The party's chief executive accepts there's some truth to that - he points to the "painstaking work" he did with other Stormont parties to reach political agreements.

    Stormont's Parliament Buildings

    "I was always seen as a very political special adviser," he says.

    Asked if he could be viewed as the sort of person that one wouldn't want to get on the wrong side of, he says he tries to give advice but doesn't try to force it on people.

    But he "wouldn't have shied away from a sense of plain speaking" to people within the DUP.

  8. 'Scary call might be needed to throw Nolan off RHI scent'

    Timothy Johnston has been described by one former DUP adviser as the "second most important person" in the party, wielding even more influence than the deputy leader Nigel Dodds.

    The inquiry has seen plenty of evidence - some of it touched on this morning - that his role as a ministerial adviser went far beyond what it was supposed to have involved.

    Among the evidence pointing to his seniority within the party is his involvement in appointing other advisers and his guidance to DUP ministers, MLAs and advisers about how they should respond to questions from journalists.

    The RHI Inquiry

    And there's more - the inquiry is shown an email exchange between him and Jonathan Bell, in which a forthright Mr Johnston ordered the then enterprise minister to "come down and have a meeting and stop sending emails as if you never had a conversation with any of us in your life".

    "Hardly very gracious, JB - let's get sensible," he wrote.

    In another instance, the Stormont executive's press chief David Gordon suggested that a "scary TJ call to [Stephen] Nolan" might be in order to throw the BBC off the scent of the RHI fiasco in November 2016, a month before it erupted.

  9. 'My importance in DUP has been overstated'

    The "importance" of Timothy Johnston's role in the DUP has been "overstated", he claims.

    One of the questions the inquiry has been looking to find an answer to is whether there was a heirarchy of ministerial advisers within the DUP and the inquiry panel is fairly convinced that there was.

    Former DUP adviser Tim Cairns said that Mr Johnston was "at the top of the tree" in the party when he was a ministerial adviser and his influence was felt from "top to bottom".

    Timothy Johnston and Arlene Foster

    John Robinson, another ex-adviser, said that Mr Johnston - who is his brother-in-law - "had a seniority above the other special advisers" and agreed that he was the "most influential".

    Mr Johnston says the inquiry has been an "interesting exercise in how other people perceive you".

    But he acknowledges that having worked for three first ministers over 10 years he had "greater experience" than other DUP advisers.

  10. Inquiry resumes after lunch break

    The RHI Inquiry

    The Senate chamber fills up again, with everyone well fed during the break, and Donal Lunny resumes his questioning of DUP chief executive Timothy Johnston.

    Want to watch the proceedings? Click play on the video at the top of this page.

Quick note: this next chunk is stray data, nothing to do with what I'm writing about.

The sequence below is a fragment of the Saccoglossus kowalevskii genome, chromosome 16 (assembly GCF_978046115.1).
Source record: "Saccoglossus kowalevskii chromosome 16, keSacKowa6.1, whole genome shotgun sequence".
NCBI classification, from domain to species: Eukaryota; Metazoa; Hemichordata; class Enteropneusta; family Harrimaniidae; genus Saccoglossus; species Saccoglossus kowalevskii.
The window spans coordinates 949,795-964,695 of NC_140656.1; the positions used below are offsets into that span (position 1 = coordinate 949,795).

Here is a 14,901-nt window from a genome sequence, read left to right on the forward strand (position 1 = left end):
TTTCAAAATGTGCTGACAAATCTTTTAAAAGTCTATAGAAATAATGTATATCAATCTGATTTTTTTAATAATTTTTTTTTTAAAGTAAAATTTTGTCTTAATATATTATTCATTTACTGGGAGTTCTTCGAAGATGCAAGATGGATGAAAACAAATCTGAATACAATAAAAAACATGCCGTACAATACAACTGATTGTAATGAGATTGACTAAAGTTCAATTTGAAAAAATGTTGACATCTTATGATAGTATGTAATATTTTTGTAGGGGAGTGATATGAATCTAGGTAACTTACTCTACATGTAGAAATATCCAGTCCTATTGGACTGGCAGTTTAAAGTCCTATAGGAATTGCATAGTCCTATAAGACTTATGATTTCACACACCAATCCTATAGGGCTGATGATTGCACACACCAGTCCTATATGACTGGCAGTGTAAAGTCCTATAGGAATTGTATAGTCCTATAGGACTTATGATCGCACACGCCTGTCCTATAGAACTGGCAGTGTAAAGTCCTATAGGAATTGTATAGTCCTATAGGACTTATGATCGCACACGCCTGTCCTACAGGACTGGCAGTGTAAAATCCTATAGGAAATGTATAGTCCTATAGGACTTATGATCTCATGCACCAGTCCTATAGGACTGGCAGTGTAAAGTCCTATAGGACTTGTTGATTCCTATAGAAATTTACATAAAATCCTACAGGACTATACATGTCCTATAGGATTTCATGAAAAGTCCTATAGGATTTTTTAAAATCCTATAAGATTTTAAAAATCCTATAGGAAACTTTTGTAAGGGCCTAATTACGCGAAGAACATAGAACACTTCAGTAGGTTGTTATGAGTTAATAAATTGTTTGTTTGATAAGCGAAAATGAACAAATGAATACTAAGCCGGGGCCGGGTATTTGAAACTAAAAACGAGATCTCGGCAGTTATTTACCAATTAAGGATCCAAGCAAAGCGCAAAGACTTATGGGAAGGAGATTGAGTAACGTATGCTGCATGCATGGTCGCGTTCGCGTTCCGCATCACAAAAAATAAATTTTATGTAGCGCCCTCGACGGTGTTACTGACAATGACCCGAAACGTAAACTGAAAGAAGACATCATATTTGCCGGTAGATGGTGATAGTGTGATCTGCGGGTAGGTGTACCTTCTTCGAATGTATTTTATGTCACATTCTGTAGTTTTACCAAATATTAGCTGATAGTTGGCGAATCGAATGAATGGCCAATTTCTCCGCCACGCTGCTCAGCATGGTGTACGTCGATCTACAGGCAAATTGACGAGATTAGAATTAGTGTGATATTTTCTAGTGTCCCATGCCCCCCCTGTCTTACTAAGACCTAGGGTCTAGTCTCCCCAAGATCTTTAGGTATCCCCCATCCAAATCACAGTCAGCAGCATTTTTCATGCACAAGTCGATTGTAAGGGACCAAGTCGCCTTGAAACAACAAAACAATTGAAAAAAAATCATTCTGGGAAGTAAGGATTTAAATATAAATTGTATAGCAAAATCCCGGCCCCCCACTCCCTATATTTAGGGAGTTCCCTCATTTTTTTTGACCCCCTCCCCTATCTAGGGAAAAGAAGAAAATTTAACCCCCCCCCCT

11. Watch: RHI the burning issue on The View

    BBC One

    The RHI Inquiry was one of the hot topics on The View with Mark Carruthers on BBC One Northern Ireland last night.

    Mark Carruthers

    The News Letter's political editor Sam McBride, the former SDLP adviser Brendan Mulgrew and Prof Jon Tonge, the author of The Democratic Unionist Party: From Protest To Power, all gave their views on what this week's revelations will mean for Arlene Foster.

    You can watch it on the BBC iPlayer here.

  12. What's happened today at the RHI Inquiry?

    Jayne McCormack

    BBC News NI politics reporter

    The DUP's chief executive acknowledged that the party's ministerial advisers were not always appointed in line with regulations.

    Timothy Johnston - himself a former adviser who worked with three Northern Ireland first ministers over a 10-year period - said there had been a "drift away" from the proper procedure.

    The RHI Inquiry

    Inquiry chair Sir Patrick Coghlin suggested that the DUP ignored the rules in an attempt to "centralise power in this party".

    Mr Johnston agreed that there had been an "element of centralisation".

  13. Time for lunch...

    Lots more to come after the break - Timothy Johnston will be back in the witness chair at 14:00.

  14. 'You do things not thinking what consequences will be'

    Inquiry barrister Donal Lunny asks what responsibility for subsequent failures related to the RHI scheme lies with those who helped to patch up the relationship between Jonathan Bell and his adviser.

    "You do these things at the time, maybe not fully appreciating what the consequences thereafter will be," says Timothy Johnston.

    Timothy Johnston

    He believes the feeling at the time was that the two men could work together again.

    But he accepts the "justifiable criticism" that the process by which the DUP reached that conclusion was "not a sufficiently robust" one.

  15. 'Mistake to allow Bell and adviser to continue together'